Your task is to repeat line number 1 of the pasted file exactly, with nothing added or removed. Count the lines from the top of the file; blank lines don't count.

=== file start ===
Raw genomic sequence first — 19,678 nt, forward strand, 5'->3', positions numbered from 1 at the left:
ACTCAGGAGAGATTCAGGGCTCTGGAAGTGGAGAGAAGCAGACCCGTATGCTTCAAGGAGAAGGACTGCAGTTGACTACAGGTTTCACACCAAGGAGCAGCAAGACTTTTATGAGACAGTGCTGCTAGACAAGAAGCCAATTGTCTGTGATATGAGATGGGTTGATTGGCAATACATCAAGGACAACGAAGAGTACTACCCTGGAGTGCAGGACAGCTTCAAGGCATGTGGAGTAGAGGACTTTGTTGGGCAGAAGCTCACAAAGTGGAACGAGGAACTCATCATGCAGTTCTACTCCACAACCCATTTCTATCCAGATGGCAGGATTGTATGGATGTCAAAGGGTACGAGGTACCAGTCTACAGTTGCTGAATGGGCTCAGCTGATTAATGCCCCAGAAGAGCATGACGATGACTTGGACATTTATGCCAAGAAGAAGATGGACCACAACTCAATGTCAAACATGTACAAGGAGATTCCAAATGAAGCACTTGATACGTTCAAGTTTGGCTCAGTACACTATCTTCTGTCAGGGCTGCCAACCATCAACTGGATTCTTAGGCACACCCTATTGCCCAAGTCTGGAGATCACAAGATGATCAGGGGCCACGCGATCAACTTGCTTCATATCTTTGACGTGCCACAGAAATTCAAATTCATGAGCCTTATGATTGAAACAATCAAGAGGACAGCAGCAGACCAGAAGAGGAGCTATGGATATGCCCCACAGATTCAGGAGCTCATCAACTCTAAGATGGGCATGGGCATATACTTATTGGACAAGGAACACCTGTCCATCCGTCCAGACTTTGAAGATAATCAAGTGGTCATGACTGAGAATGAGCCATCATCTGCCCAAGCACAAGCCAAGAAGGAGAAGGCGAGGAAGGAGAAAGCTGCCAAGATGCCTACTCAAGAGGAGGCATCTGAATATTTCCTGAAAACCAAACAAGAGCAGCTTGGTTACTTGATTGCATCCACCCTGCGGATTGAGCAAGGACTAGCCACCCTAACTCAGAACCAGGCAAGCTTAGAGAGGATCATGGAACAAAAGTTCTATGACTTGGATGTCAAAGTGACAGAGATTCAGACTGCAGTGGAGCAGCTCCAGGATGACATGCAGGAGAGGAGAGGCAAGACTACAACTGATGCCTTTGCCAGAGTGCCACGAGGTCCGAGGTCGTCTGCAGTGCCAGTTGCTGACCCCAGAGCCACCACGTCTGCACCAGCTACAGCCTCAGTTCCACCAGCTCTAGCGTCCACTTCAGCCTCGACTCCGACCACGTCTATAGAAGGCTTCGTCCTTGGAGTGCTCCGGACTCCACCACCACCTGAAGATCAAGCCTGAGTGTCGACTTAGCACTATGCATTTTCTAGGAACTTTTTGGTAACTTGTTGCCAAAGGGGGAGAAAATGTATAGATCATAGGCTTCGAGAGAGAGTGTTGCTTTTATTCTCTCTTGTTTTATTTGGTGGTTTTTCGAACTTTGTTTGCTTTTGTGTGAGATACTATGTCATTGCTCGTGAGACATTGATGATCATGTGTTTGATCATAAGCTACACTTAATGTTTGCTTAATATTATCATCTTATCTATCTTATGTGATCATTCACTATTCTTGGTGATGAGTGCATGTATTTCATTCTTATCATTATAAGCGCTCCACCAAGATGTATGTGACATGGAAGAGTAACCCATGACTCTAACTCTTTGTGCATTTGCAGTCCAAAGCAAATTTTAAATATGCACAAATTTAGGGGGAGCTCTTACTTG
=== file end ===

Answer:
Raw genomic sequence first — 19,678 nt, forward strand, 5'->3', positions numbered from 1 at the left: